Red Bull boss Dietrich Mateschitz has reiterated his threat to pull his company out of Formula 1 if the team can't rediscover its competitive form or if Renault reduces its backing.

Champions between 2010 and 2013, Red Bull has struggled to adapt to the new regulations introduced at the start of 2014 and has endured a similarly difficult beginning to 2015.

Having publically aired its frustrations at power unit supplier Renault for what it considers a failure to develop a reliable and competitive engine, Mateschitz said after the Australian Grand Prix that Red Bull could walk away from the sport if the regulations aren't amended again.

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It is a threat he has gone on to reiterate ahead of the third round in China, emphasising that it won't remain in F1 if it cannot challenge for wins.

"We'll only stay in Formula 1 if we have a competitive team, and we need a competitive power unit for that," Mateschitz told the Austrian Press Agency. "If we don't have one, we can race with the best car and the best drivers and still have no chance of competing for victory."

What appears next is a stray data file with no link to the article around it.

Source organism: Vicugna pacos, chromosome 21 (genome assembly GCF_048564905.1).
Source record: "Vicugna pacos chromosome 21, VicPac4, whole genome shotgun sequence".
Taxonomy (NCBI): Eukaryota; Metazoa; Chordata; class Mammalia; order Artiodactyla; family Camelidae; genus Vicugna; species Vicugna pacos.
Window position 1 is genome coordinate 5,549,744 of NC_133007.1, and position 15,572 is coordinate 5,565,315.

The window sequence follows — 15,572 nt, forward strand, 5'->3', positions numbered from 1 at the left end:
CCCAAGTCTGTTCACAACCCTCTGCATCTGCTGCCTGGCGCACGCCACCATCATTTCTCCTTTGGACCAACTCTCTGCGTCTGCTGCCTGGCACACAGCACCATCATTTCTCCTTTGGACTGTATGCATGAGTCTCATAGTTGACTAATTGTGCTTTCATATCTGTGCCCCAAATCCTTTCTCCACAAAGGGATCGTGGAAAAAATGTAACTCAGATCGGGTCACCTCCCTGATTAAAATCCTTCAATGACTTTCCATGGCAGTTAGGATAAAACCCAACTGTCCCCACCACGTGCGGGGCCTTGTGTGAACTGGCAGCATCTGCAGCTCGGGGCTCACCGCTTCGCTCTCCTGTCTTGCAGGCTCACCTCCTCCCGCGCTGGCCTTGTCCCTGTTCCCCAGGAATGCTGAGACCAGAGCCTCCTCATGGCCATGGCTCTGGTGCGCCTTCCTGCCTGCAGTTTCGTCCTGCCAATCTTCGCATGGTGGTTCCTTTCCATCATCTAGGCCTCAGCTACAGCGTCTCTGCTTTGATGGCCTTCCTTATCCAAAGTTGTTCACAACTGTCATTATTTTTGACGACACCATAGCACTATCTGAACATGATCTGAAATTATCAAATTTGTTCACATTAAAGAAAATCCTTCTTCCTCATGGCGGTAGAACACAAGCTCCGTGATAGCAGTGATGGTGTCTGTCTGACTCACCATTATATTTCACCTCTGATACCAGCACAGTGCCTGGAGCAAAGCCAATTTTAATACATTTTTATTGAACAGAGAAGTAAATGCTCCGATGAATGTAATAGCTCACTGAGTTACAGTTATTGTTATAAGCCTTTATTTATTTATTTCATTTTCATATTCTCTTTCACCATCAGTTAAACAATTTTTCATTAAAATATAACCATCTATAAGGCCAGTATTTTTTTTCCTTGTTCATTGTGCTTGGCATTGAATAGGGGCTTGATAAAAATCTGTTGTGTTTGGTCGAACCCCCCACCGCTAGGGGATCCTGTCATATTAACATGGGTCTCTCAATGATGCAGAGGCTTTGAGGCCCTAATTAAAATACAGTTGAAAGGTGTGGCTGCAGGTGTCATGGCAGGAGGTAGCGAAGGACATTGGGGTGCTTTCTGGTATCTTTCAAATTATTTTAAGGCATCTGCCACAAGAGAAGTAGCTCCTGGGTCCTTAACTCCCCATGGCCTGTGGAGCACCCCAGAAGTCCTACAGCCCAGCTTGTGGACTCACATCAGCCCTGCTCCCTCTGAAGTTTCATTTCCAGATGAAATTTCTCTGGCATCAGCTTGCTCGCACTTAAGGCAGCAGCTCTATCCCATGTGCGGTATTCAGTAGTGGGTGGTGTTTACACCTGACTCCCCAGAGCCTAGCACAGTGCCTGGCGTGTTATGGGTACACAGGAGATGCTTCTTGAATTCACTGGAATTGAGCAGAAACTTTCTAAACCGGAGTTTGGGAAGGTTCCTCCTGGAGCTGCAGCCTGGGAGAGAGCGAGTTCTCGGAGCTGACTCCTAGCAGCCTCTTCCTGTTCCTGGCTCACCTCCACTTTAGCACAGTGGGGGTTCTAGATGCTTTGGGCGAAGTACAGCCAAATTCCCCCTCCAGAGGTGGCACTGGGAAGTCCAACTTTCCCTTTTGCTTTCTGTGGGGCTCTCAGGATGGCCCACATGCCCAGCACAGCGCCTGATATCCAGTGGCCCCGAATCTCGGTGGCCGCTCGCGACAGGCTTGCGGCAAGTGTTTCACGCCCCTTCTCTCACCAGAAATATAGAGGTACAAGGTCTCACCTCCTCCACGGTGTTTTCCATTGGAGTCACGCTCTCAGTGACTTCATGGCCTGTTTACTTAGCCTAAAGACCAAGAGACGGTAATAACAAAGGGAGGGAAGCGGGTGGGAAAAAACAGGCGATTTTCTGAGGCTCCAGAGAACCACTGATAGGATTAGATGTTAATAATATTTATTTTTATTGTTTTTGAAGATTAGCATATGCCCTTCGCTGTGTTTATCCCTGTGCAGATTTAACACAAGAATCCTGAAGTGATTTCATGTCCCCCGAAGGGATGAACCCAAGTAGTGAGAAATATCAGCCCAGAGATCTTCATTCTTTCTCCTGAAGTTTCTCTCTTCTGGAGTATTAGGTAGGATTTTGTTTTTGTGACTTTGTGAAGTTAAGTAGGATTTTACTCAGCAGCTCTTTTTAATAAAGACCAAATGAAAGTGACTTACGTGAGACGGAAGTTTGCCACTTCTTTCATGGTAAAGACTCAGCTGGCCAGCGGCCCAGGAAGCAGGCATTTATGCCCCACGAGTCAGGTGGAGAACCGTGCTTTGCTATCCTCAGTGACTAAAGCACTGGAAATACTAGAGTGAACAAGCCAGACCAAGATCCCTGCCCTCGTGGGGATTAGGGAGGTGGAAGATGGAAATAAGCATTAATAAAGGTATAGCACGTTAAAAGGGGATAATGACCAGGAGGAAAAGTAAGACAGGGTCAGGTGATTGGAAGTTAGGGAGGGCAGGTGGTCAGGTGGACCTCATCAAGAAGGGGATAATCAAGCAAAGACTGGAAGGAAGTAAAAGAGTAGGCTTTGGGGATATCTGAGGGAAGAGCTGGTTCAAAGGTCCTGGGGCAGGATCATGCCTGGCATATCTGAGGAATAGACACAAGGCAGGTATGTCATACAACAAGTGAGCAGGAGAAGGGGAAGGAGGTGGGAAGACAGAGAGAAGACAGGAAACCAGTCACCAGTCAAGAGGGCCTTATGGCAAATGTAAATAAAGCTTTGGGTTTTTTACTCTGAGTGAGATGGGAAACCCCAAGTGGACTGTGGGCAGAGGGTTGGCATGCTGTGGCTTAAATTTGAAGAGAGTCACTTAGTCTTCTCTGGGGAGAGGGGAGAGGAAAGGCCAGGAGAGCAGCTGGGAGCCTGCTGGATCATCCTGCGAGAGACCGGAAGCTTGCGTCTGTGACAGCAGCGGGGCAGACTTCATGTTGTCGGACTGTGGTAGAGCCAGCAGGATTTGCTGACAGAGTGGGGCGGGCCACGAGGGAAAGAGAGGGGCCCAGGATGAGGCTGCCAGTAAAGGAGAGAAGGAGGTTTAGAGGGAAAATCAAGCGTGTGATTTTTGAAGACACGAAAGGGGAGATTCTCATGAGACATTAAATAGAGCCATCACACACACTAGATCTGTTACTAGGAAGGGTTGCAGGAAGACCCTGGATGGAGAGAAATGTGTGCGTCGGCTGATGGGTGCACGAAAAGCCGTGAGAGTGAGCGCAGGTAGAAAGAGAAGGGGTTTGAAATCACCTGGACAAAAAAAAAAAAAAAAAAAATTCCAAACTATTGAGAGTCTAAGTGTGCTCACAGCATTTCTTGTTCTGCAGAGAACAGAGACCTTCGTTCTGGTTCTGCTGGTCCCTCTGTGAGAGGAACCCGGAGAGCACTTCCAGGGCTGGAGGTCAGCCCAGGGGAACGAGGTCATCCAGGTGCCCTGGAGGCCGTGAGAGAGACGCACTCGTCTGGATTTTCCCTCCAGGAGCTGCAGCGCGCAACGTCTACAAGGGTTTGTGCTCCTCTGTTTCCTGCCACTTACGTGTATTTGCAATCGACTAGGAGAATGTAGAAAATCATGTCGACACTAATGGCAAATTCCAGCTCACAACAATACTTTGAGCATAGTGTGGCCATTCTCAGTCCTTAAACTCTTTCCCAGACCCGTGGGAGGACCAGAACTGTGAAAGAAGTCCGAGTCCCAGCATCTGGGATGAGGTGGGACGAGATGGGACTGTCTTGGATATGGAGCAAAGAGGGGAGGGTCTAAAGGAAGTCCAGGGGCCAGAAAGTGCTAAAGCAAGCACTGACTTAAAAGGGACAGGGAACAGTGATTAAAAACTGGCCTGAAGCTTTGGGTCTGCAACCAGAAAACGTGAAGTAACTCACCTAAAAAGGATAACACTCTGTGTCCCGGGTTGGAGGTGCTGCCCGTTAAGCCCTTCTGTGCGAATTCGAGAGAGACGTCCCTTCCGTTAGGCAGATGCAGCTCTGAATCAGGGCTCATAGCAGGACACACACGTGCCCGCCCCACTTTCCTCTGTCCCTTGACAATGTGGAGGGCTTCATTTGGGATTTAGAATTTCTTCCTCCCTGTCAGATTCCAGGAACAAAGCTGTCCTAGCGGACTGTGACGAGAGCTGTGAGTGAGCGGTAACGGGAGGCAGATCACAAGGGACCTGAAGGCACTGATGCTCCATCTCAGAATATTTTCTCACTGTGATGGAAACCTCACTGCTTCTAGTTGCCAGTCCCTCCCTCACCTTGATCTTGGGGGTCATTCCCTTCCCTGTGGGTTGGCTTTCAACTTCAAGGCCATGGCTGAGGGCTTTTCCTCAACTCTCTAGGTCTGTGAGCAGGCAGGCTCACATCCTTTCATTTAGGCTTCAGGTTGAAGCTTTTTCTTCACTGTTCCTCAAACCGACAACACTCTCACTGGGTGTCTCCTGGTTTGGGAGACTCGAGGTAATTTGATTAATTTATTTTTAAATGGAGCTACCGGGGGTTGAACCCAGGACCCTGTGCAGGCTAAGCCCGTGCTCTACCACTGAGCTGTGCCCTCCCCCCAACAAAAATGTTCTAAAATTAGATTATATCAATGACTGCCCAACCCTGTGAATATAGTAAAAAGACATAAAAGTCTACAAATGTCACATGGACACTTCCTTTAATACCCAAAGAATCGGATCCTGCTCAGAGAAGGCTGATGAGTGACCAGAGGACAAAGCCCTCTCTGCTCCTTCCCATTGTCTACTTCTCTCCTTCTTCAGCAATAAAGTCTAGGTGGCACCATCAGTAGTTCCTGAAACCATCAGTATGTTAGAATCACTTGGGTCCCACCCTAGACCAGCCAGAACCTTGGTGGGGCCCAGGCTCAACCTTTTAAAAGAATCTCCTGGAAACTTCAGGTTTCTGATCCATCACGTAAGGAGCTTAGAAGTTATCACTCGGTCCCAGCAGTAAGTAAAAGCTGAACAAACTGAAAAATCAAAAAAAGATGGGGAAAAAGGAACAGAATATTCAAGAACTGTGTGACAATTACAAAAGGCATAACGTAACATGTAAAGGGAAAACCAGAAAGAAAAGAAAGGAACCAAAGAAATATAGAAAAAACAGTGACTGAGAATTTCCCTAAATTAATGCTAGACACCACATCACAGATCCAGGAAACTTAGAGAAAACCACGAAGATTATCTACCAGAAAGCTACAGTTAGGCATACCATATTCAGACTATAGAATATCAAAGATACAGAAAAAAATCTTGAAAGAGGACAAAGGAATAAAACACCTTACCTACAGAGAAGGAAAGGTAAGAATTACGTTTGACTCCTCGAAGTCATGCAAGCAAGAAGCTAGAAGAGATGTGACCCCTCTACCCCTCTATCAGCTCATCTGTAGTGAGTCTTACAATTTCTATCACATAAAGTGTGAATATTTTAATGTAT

The quotes come as Red Bull's future plans remain unclear even if it stays, with Renault suggesting it could turn its attention to purchasing its own team - namely Toro Rosso -, leaving its partner with limited engine supply options if it doesn't retain what would be a reduced collaboration with the French firm. It is a situation that Mateschitz suggests will influence Red Bull's future plans.

"Of course Renault can also weigh its options, including a pull-out," he continued. "As a manufacturer, it's your task to deliver a competitive power unit. If you can do that, it's great. If, for whatever reason, you can't do that, you should pull out. Then the consequences for us would be clear, too."

Mateschitz went on to confirm Christian Horner's dismissal that Red Bull could consider developing its own power unit, saying it isn't worth the investment without manufacturer assistance.

"We are not a car manufacturer who could justify the investment," he said. "So we rely on Renault to close the gap to Ferrari and, above all, Mercedes."